The book isn't all sombre however. There are plenty of lighter moments, of entertaining characters, dryly amusing anecdotes and quirky reminiscences en route. Maconie seems to be unusually adept at turning our attention rapidly through all aspects of Britishness from the scars of warfare on the national psyche to the glories and eccentricities of hillwalking or tea-shops.

In all of this, Maconie's personal opinions are writ large. This means that in the course of his travelogue he will upset or infuriate people such as monarchists, Thatcherites, Nick Clegg, and others. He writes with deep affection about the aspects of Britain he finds heroic, which include punk, multiculturalism, the miners, and football! The only sad note for me was the few scattered withering dismissals of Christianity and the church, which while they reflect his own experiences he has documented elsewhere - radically differ from my own. I don't find the community of the church to be 'the life-denying opposite of a library'; but rather life-informing, life-giving and life-enhancing.

This one disappointment aside, Hope and Glory is a thoroughly enjoyable and informative romp through a hundred years of British history as distilled through the mind of Stuart Maconie. His tone is to chat, rather than lecture, and to engage as much as to educate - to provoke as well as to describe; and he does so with disarming wit, and natural eloquence.

Wednesday, July 06, 2011

Book Notes: King's Cross by Timothy Keller

Tim Keller's latest book "King's Cross" shares many things in common with his previous works, but differs from them significantly too. The continuities lie in the theology, in which Keller's trademark emphasis on human sin being conquered by unquenchable divine grace in Christ, is everywhere. Likewise, Keller's insightful reading of the human condition and contemporary Western culture makes his diagnoses of our sins, fears and foibles as hard-hitting -as his invitation to trust in Jesus Christ to address them is winsome.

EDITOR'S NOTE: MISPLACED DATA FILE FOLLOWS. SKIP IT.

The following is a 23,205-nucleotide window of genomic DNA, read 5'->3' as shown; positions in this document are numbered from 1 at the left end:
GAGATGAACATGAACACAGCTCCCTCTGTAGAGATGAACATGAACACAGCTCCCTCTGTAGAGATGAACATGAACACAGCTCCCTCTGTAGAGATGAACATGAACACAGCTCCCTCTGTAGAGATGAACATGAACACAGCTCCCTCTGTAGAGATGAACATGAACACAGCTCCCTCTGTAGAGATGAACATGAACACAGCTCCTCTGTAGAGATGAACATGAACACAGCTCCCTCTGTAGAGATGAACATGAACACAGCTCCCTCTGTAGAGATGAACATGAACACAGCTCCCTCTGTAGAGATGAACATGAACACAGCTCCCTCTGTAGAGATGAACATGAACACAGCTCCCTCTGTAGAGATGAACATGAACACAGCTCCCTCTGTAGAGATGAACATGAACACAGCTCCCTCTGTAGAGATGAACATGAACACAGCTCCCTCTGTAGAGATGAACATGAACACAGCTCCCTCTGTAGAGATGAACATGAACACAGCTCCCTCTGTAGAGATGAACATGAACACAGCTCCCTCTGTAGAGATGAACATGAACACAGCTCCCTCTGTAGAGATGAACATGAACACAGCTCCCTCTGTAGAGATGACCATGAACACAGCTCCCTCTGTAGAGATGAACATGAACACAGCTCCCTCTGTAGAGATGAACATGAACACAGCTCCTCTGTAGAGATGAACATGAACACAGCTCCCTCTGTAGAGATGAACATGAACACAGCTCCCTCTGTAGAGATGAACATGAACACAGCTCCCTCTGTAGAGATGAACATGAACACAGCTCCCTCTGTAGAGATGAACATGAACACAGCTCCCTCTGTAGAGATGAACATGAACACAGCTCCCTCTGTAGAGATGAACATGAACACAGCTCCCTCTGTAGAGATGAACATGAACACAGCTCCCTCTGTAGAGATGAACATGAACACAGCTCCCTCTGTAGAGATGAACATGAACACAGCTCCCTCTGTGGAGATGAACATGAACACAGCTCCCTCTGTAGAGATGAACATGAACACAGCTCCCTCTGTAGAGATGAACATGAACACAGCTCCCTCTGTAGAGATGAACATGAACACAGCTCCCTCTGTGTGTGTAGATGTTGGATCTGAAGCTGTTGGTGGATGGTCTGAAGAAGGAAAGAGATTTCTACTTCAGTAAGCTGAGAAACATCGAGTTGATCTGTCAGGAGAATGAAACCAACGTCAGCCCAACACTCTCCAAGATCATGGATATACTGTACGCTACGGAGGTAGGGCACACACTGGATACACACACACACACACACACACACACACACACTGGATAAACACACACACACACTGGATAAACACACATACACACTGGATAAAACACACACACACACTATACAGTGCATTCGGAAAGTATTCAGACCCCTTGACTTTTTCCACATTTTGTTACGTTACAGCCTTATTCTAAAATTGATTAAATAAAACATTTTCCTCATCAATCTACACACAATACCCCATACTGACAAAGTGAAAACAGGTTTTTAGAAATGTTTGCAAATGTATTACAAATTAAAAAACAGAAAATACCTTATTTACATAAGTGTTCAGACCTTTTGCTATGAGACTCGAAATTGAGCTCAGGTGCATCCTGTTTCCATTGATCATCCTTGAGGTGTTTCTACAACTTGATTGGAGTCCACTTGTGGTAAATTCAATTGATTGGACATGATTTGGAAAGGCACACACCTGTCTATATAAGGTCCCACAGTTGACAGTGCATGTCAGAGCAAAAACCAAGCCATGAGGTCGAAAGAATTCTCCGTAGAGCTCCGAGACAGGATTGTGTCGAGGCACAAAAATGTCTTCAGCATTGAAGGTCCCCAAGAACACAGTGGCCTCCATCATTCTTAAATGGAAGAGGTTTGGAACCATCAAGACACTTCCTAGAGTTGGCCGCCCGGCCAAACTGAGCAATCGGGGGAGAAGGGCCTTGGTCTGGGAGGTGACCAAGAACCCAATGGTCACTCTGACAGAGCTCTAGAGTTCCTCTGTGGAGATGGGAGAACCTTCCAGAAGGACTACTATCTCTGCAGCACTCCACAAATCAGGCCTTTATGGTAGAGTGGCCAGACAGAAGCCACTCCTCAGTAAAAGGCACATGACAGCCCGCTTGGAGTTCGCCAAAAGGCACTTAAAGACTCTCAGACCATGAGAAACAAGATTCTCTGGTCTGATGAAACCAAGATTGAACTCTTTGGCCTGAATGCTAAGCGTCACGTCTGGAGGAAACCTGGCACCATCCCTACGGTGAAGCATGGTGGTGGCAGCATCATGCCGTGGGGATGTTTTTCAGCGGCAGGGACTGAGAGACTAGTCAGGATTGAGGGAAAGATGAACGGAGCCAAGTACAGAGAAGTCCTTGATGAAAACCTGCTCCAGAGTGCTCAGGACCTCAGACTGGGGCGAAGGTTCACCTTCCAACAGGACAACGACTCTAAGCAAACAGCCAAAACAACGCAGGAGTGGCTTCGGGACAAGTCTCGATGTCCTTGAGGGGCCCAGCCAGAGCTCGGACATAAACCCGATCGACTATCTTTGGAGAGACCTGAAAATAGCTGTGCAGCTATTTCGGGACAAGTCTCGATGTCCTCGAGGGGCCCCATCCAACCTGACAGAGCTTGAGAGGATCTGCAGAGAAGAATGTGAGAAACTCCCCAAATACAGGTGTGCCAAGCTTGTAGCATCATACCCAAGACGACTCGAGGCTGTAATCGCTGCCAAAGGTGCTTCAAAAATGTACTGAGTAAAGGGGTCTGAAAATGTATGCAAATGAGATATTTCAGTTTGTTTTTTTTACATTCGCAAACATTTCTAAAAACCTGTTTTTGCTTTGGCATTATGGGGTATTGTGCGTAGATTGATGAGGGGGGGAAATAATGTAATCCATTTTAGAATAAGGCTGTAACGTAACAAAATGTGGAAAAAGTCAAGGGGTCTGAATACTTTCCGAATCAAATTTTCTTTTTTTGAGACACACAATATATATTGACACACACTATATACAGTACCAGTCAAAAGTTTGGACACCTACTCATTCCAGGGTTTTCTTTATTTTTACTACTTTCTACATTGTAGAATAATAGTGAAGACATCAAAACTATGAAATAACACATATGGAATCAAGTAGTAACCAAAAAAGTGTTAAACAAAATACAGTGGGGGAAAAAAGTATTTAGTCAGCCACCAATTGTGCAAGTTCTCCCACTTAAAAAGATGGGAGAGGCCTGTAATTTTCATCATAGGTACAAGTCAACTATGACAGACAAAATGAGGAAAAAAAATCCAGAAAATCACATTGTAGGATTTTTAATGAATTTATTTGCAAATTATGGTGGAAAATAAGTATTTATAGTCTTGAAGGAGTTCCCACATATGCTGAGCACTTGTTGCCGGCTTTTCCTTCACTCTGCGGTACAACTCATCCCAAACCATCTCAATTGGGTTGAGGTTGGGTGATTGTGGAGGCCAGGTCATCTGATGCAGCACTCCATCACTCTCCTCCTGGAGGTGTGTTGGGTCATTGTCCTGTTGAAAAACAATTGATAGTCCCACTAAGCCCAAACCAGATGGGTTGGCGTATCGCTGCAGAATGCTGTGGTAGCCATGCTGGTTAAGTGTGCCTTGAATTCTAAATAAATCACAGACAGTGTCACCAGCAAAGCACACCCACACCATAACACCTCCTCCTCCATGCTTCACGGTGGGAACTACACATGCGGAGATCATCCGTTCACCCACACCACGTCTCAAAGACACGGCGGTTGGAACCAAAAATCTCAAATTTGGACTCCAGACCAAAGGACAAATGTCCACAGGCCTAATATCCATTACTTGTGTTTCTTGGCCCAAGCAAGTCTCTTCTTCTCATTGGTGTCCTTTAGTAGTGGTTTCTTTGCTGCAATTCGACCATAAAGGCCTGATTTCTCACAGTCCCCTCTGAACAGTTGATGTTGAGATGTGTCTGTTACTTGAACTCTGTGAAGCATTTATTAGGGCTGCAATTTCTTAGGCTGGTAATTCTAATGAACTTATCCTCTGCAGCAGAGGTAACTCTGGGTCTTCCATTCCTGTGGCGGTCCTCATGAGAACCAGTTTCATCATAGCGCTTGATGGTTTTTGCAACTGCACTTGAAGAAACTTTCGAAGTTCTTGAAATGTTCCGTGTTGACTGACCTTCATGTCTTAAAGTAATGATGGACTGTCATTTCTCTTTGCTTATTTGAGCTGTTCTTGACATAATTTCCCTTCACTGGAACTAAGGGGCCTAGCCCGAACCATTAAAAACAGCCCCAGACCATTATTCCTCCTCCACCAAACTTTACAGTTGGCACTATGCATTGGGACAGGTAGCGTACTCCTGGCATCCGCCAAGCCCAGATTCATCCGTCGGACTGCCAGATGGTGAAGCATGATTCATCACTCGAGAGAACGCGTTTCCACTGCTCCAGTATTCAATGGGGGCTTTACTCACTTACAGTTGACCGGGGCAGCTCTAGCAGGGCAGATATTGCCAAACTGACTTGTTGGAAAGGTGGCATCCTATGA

The differences between this and previous books are in content and structure. Previously Keller has written on Christian Apologetics, Idolatry, Grace and Rebellion and Justice - and these have read as 'books', in that they develop a clear line of argument, as they address one specific aspect of Christian faith and life. King's Cross on the other hand reads more like a series of meditations (probably edited sermons) on the life, death and resurrection of Christ. In eighteen short chapters Keller teases out the significance for us of a series of key events in Mark's action-packed gospel.

This is good, helpful, straightforward reading which could be of enormous benefit to anyone who has read the gospel accounts of the life of Christ but who seeks further insight into their contemporary relevance or what sort of response they demand from us.

Of all Keller's books though it is probably the one which has had the least immediate impact on me. I suspect that this is for a number of reasons including the fact that it is the one from which I have learnt the least. Reason for God was a hugely educational read, Prodigal God was glorious in its celebration of the grace of God; Counterfeit Gods was explosive in its unmasking of our idolatries in contrast to the worship of God; and Generous Justice was compelling in the case it made for Christians to pursue social justice as a response to the gospel of Christ. King's Cross functions more as a persuasive and eloquent re-expression of core Christian ideas which many of us have known for a long time. Additionally, the elements of 'surprise' were more muted than in my previous encounters with Keller. His particular genius is in the threeway interplay between text-theology-and-contemporary culture; and he is at his most helpful when he brings the fruit of these interactions to bear upon us; in ways which have often startled me with their re-awakening of over-familiar stories. To be sure there is a steady supply of such gems throughout King's Cross, and his handling of stories such as the healing of the hemorrhaging woman, the transfiguration of Jesus, and his arrest are wonderful. Perhaps this book had fewer such moments for me than previous books was because I had read/heard Keller on a number of these themes before.